O my dear Hearers, may this text be fulfilled to you in a gracious sense, and not in this sense of terrible justice! One of the two it must be, for if you are “rich” as the text uses that term, you must be “sent away empty” in one sense or the other. I pray that instead, you may be filled with good things because the Spirit of the Lord has caused you to hunger and thirst after righteousness!
II. I shall now briefly use the text WITH REFERENCE TO SAINTS.
Beloved Brothers and Sisters in Christ, if your experience at all tallies with mine, I think you will have found that the first clause of this portion of Mary’s song is most true to you in your spiritual experiences. I find that whenever I am hungry—that is to say, conscious of my utter unworthiness, weakness, insignificance—then it is that Christ is most precious to me. The promises are peculiarly sweet, the Covenant of Grace is a dainty morsel and the assembling of myself with the Lord’s people brings me to the King’s banqueting table! Is it so with you? When you are hungry, do you get filled with good things? You remember when you were under the Lord’s chastening hand and much broken in spirit through bodily pain, how precious that promise was, “You will make all his bed in his sickness”? You were laid aside both from the means of Grace and the cares of business life—and your soul had time for thought and meditation—and in its hunger, the Lord was made very sweet to you. You remember when you were poor, some years ago, when you had to live from hand to mouth, what blessed times you had with your Lord and Master?
You are supposed to be better off now, but you are really worse off if you do not have so much of Christ as you had then! You used to, then, take the promise, “Bread shall be given him; his waters shall be sure” in a more literal fashion than you do now. A message which came to your soul with quickening power was this, “Man shall not live by bread alone, but by every word that proceeds out of the mouth of God.” You were hungry then, so your Lord filled you with good things. Every now and then the pangs of this hunger seize us—our spirits sink, our confidence grows dim through the smoke of our sin and we get such a sense of our sinnership as we have not had, perhaps for months. We feel as if we ought never to have made a profession of religion. We are so ashamed of ourselves that if we could ship with Jonah to go to Tarshish, we would be glad to flee from the Presence of the Lord and from the presence of His people, too! At such a time as that, if we hear a Gospel sermon preached to the very chief of sinners, if the preacher opens his mouth wide concerning Sovereign Grace, and forgiving mercy, and the cleansing power of the precious blood of Jesus, oh, how welcome the message is to us! We go to the sanctuary, not to criticize the preacher, but to seek spiritual food for our souls—and if the preacher does the work which God gave him to do, we are filled with good things!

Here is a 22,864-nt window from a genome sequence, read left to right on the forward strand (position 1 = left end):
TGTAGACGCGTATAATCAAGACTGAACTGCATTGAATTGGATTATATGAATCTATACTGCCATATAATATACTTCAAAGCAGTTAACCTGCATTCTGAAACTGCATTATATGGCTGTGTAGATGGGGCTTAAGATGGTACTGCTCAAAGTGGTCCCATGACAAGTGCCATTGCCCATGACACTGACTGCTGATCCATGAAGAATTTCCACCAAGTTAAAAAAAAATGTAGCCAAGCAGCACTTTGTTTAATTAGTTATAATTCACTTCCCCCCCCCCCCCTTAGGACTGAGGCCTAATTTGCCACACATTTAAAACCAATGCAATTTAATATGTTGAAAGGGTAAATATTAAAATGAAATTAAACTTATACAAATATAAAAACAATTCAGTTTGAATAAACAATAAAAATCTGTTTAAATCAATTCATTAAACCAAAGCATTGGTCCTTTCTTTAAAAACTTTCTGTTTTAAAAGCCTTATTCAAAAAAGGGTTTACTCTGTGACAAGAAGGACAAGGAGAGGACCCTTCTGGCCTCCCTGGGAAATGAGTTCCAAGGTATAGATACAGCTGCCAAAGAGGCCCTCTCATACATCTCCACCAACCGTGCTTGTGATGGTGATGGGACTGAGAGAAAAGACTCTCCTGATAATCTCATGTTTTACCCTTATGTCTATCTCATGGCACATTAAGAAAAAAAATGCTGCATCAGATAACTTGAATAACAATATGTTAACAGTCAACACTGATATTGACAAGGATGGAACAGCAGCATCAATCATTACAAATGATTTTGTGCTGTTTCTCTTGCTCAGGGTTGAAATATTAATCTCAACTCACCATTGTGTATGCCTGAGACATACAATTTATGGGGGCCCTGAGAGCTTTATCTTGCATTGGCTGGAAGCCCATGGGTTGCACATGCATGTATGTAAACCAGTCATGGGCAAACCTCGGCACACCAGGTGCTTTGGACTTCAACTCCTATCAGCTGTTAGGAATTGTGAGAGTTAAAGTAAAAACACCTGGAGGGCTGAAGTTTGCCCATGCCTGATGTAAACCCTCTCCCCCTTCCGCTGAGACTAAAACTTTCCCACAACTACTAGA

But, on the other hand, those who reckon themselves to be spiritually rich are “sent away empty.” Yes, “sent away empty” from a full Gospel! How many people there are who have such peculiar tastes—they call them such refined tastes—that there are only one or two ministers whom they can hear in a radius of twenty miles! It is a sure sign of a bad spiritual appetite when you must always have little dainties all to yourself, or, in other words, when the old-fashioned Truths of God become distasteful to your palate. There are two things that I always like to see on the table—whether at breakfast, dinner, or tea—they are never out of place. And those two things are bread and salt. And the old-fashioned Gospel, like bread and salt on the table, ought to be in every sermon! And those whose souls are in a right spiritual condition will always want to hear it. There are some who crave fancy cookery—this dish must be prepared after the Plymouth fashion and that dish must be spiced according to some other mode. And if it is not made according to the last new fashion in theology, there are some who cannot feed thereon. Oh, to be brought down from such richness as that and to be made spiritually poor! I am sure that our Bibles would be a hundred times richer to us than they are now if we were a hundred times poorer than we are—by which I mean that the Bible would be more truly to us what it really is if we had a truer sense of what we really are. As we went down in our own esteem, it would go up, and the Doctrines of the Bible, the Promises of the Bible—yes, and even the Precepts of the Bible—would possess a wonderful sweetness to us if we had a greater spiritual hunger. Solomon said, “The full soul loathes honeycomb; but to the hungry soul every bitter thing is sweet.” There is such a thing as getting full of our own graces, full of our own prayers, full of our own sermons, full of our own good works, full of ourselves—and what state can be worse than this? It is being blown out almost to bursting. Then, Soul, empty yourself of yourself! And when you think of yourself as you ought to think, you will abhor yourself. You will see no good in yourself whatever, but you will see the black fingerprints of your fallen nature even upon the bright alabaster works of Divine Grace within your soul—and you will mourn over even your best things because you have defiled them. When we become thus empty, God will fill us with good things.